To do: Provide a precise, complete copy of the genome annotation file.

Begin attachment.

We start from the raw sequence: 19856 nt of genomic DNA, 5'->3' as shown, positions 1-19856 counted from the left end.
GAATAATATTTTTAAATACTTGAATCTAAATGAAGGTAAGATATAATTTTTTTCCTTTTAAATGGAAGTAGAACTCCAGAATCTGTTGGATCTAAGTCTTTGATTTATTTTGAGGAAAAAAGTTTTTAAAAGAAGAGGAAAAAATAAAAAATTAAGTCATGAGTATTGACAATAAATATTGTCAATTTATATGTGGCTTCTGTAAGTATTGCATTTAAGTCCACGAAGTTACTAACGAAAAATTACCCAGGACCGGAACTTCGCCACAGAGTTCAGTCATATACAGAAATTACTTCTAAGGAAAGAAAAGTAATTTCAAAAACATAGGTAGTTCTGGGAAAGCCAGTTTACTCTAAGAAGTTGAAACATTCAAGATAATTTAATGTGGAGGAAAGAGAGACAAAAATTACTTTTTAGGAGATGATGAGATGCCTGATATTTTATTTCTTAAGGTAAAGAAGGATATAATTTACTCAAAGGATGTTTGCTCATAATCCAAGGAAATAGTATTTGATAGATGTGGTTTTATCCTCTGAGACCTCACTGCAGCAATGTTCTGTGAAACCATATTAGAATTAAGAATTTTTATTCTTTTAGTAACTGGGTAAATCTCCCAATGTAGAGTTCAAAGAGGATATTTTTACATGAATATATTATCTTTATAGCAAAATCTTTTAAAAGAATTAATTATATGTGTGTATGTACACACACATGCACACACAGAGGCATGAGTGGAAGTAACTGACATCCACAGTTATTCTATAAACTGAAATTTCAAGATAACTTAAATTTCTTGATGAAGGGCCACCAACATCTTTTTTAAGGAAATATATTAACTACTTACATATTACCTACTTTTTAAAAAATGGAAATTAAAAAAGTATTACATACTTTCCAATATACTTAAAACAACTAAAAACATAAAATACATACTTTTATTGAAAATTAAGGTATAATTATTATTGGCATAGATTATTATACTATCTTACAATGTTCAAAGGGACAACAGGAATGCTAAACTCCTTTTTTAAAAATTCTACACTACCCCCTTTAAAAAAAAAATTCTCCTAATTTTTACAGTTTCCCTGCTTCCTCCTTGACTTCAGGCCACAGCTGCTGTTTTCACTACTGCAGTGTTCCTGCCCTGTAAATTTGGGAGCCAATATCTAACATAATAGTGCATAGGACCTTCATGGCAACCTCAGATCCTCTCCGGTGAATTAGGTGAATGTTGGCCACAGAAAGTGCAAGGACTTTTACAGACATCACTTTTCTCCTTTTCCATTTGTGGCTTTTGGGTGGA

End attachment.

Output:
We start from the raw sequence: 19856 nt of genomic DNA, 5'->3' as shown, positions 1-19856 counted from the left end.
GAATAATATTTTTAAATACTTGAATCTAAATGAAGGTAAGATATAATTTTTTTCCTTTTAAATGGAAGTAGAACTCCAGAATCTGTTGGATCTAAGTCTTTGATTTATTTTGAGGAAAAAAGTTTTTAAAAGAAGAGGAAAAAATAAAAAATTAAGTCATGAGTATTGACAATAAATATTGTCAATTTATATGTGGCTTCTGTAAGTATTGCATTTAAGTCCACGAAGTTACTAACGAAAAATTACCCAGGACCGGAACTTCGCCACAGAGTTCAGTCATATACAGAAATTACTTCTAAGGAAAGAAAAGTAATTTCAAAAACATAGGTAGTTCTGGGAAAGCCAGTTTACTCTAAGAAGTTGAAACATTCAAGATAATTTAATGTGGAGGAAAGAGAGACAAAAATTACTTTTTAGGAGATGATGAGATGCCTGATATTTTATTTCTTAAGGTAAAGAAGGATATAATTTACTCAAAGGATGTTTGCTCATAATCCAAGGAAATAGTATTTGATAGATGTGGTTTTATCCTCTGAGACCTCACTGCAGCAATGTTCTGTGAAACCATATTAGAATTAAGAATTTTTATTCTTTTAGTAACTGGGTAAATCTCCCAATGTAGAGTTCAAAGAGGATATTTTTACATGAATATATTATCTTTATAGCAAAATCTTTTAAAAGAATTAATTATATGTGTGTATGTACACACACATGCACACACAGAGGCATGAGTGGAAGTAACTGACATCCACAGTTATTCTATAAACTGAAATTTCAAGATAACTTAAATTTCTTGATGAAGGGCCACCAACATCTTTTTTAAGGAAATATATTAACTACTTACATATTACCTACTTTTTAAAAAATGGAAATTAAAAAAGTATTACATACTTTCCAATATACTTAAAACAACTAAAAACATAAAATACATACTTTTATTGAAAATTAAGGTATAATTATTATTGGCATAGATTATTATACTATCTTACAATGTTCAAAGGGACAACAGGAATGCTAAACTCCTTTTTTAAAAATTCTACACTACCCCCTTTAAAAAAAAAATTCTCCTAATTTTTACAGTTTCCCTGCTTCCTCCTTGACTTCAGGCCACAGCTGCTGTTTTCACTACTGCAGTGTTCCTGCCCTGTAAATTTGGGAGCCAATATCTAACATAATAGTGCATAGGACCTTCATGGCAACCTCAGATCCTCTCCGGTGAATTAGGTGAATGTTGGCCACAGAAAGTGCAAGGACTTTTACAGACATCACTTTTCTCCTTTTCCATTTGTGGCTTTTGGGTGGA